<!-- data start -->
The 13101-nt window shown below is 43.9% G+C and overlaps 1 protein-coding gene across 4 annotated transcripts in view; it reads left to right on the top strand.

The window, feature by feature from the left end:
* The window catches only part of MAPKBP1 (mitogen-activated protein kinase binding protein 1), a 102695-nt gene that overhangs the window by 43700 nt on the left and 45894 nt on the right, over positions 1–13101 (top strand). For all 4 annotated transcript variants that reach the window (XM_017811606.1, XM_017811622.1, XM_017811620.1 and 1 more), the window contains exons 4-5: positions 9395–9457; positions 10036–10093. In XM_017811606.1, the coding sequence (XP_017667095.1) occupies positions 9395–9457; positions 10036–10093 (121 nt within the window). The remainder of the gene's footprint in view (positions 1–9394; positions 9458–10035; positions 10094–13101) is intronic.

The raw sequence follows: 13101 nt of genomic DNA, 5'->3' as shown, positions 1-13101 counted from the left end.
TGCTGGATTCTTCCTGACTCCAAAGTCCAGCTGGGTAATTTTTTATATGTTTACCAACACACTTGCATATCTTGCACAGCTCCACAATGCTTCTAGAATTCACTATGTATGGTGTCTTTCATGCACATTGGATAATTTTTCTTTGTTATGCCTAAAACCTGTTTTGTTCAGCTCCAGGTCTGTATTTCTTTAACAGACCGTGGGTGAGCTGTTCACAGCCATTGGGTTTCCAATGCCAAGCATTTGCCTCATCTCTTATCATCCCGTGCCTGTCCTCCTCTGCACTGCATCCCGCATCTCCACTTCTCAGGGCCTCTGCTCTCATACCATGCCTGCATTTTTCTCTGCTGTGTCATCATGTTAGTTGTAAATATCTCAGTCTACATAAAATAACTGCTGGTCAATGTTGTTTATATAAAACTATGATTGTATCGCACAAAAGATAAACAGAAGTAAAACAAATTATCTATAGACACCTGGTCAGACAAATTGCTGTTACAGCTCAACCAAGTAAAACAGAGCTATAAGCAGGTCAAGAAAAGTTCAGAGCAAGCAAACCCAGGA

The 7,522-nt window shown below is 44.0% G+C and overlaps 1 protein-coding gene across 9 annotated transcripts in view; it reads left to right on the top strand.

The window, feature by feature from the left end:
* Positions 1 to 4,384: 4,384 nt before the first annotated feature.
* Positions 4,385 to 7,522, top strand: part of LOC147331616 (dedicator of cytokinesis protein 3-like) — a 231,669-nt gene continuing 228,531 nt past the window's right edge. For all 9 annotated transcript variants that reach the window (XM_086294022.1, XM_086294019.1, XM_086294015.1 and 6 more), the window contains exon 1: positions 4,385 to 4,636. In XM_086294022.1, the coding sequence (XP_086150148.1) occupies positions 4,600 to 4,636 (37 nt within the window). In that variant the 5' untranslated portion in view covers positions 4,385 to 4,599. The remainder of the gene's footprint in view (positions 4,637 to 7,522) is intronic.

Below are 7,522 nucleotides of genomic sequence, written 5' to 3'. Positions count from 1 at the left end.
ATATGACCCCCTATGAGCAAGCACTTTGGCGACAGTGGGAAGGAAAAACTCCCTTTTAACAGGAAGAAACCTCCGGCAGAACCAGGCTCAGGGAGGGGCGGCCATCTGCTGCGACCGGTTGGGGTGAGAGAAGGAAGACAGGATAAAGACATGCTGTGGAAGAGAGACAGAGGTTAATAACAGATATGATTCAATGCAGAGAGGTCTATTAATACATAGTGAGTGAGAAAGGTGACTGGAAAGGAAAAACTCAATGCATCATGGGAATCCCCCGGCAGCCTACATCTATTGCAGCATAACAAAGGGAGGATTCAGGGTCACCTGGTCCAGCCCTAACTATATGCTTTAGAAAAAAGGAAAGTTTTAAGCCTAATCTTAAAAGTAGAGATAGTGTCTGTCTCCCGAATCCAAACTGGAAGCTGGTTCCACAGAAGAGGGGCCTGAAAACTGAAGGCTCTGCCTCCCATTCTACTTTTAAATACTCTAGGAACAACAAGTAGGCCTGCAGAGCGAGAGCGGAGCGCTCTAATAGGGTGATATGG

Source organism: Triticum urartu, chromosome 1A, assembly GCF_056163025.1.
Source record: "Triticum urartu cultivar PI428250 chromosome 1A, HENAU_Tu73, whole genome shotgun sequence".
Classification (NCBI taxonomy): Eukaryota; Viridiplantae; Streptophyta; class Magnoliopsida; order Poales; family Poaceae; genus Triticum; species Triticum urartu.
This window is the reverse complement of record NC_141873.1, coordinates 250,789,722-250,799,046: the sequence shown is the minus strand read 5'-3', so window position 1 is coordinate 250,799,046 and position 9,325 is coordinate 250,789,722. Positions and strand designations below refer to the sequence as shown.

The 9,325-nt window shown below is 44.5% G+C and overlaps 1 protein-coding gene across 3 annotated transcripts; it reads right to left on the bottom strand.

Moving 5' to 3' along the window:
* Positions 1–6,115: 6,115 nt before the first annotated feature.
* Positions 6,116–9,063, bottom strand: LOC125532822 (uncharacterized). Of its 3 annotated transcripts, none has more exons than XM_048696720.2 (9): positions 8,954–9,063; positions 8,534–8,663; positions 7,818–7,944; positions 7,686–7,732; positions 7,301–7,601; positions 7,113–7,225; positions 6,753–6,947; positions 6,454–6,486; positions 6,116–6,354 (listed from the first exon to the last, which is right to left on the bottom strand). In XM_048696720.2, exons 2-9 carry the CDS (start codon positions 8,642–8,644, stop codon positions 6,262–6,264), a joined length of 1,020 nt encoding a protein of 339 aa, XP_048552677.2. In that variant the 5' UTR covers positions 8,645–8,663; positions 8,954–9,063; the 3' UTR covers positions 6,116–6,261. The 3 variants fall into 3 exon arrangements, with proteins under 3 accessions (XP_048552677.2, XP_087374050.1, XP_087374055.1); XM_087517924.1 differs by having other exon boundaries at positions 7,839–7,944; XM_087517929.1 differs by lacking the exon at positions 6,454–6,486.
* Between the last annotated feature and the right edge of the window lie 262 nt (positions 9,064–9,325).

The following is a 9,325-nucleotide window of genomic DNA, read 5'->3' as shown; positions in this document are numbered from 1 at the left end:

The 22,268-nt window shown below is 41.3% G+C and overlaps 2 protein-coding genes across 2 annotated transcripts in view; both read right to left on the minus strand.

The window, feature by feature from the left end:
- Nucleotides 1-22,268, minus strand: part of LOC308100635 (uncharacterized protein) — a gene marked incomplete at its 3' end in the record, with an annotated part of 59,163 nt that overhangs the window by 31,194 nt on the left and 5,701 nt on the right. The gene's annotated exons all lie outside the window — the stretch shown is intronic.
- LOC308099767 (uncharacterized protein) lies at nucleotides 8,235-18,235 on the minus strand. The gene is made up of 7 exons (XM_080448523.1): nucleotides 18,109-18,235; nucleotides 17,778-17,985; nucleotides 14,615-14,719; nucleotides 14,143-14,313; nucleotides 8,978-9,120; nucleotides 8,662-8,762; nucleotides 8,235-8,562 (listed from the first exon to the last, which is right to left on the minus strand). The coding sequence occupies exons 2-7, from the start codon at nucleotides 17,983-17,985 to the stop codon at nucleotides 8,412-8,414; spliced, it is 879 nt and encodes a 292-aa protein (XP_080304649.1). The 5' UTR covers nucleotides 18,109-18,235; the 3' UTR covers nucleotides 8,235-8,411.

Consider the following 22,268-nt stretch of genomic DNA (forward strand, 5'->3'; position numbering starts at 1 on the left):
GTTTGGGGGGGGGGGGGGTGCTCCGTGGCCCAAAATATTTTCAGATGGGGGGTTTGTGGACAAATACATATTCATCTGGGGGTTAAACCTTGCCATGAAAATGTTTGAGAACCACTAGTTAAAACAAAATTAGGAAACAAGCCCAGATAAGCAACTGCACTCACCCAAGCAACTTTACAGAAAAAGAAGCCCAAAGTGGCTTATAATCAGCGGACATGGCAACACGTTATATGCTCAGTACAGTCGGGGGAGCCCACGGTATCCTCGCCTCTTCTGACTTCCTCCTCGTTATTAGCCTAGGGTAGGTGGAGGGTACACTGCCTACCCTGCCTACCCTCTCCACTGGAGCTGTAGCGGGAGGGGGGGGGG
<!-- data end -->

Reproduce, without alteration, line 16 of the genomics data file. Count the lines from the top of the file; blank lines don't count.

The 9,325-nt window shown below is 44.5% G+C and overlaps 1 protein-coding gene across 3 annotated transcripts; it reads right to left on the bottom strand.